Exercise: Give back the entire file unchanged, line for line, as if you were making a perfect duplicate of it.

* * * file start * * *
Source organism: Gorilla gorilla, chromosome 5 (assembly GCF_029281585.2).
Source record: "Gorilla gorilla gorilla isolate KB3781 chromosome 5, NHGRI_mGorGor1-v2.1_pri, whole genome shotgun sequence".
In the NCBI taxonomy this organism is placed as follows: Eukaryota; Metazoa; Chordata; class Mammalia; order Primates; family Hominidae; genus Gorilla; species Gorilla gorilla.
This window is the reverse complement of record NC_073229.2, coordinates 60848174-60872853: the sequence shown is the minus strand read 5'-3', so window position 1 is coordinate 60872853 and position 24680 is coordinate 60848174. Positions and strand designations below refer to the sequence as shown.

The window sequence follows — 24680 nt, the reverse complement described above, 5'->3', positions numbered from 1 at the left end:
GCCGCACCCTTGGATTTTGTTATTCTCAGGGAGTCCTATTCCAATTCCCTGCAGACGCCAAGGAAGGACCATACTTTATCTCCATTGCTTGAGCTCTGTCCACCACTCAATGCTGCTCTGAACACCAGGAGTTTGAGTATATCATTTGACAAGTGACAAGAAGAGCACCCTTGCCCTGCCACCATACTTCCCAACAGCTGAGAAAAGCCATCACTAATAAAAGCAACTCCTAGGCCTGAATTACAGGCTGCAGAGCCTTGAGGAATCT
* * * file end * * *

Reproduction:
Source organism: Gorilla gorilla, chromosome 5 (assembly GCF_029281585.2).
Source record: "Gorilla gorilla gorilla isolate KB3781 chromosome 5, NHGRI_mGorGor1-v2.1_pri, whole genome shotgun sequence".
In the NCBI taxonomy this organism is placed as follows: Eukaryota; Metazoa; Chordata; class Mammalia; order Primates; family Hominidae; genus Gorilla; species Gorilla gorilla.
This window is the reverse complement of record NC_073229.2, coordinates 60848174-60872853: the sequence shown is the minus strand read 5'-3', so window position 1 is coordinate 60872853 and position 24680 is coordinate 60848174. Positions and strand designations below refer to the sequence as shown.

The window sequence follows — 24680 nt, the reverse complement described above, 5'->3', positions numbered from 1 at the left end:
GCCGCACCCTTGGATTTTGTTATTCTCAGGGAGTCCTATTCCAATTCCCTGCAGACGCCAAGGAAGGACCATACTTTATCTCCATTGCTTGAGCTCTGTCCACCACTCAATGCTGCTCTGAACACCAGGAGTTTGAGTATATCATTTGACAAGTGACAAGAAGAGCACCCTTGCCCTGCCACCATACTTCCCAACAGCTGAGAAAAGCCATCACTAATAAAAGCAACTCCTAGGCCTGAATTACAGGCTGCAGAGCCTTGAGGAATCT